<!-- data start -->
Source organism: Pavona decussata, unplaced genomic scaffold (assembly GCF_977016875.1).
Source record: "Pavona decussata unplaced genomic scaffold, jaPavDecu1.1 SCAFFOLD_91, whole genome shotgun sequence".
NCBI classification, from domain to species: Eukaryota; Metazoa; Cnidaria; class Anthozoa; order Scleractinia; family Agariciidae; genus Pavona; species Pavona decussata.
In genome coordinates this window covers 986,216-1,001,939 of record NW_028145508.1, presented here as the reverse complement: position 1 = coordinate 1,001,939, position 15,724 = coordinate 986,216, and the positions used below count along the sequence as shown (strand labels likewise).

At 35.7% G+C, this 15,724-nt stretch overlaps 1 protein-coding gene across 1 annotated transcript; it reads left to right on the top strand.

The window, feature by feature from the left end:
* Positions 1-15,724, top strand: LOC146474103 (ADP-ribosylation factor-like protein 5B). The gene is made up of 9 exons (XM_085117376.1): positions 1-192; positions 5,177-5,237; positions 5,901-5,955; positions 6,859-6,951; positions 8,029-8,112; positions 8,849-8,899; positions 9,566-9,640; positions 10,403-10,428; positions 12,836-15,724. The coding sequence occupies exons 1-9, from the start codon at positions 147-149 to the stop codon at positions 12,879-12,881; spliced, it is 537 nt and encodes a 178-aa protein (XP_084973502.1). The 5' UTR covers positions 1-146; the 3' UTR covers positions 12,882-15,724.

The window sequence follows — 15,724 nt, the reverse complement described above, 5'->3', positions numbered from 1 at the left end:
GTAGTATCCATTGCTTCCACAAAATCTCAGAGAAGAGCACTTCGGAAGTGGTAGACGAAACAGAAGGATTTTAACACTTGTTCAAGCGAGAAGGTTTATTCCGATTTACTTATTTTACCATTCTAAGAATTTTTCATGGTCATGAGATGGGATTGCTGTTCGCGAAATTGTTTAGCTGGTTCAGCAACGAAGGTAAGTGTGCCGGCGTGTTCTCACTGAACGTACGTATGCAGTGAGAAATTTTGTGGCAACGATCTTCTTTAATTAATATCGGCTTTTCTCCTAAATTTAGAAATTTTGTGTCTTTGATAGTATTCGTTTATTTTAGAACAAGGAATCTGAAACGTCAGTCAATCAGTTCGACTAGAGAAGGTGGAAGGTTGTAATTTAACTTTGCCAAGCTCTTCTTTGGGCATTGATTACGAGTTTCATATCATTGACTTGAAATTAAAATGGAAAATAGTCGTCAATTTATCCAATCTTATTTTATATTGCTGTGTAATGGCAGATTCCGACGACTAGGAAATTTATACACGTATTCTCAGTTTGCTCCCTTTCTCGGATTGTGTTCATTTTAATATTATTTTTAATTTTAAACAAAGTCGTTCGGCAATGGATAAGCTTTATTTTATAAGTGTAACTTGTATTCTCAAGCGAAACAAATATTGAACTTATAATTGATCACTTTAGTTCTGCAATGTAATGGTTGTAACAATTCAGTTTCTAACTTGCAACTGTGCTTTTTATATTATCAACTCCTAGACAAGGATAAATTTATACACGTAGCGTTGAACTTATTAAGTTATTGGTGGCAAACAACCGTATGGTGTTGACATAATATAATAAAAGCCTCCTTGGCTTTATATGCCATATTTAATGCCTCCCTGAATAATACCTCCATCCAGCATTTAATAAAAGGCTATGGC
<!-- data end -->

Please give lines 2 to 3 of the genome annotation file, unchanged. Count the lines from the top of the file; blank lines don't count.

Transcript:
Source record: "Pavona decussata unplaced genomic scaffold, jaPavDecu1.1 SCAFFOLD_91, whole genome shotgun sequence".
NCBI classification, from domain to species: Eukaryota; Metazoa; Cnidaria; class Anthozoa; order Scleractinia; family Agariciidae; genus Pavona; species Pavona decussata.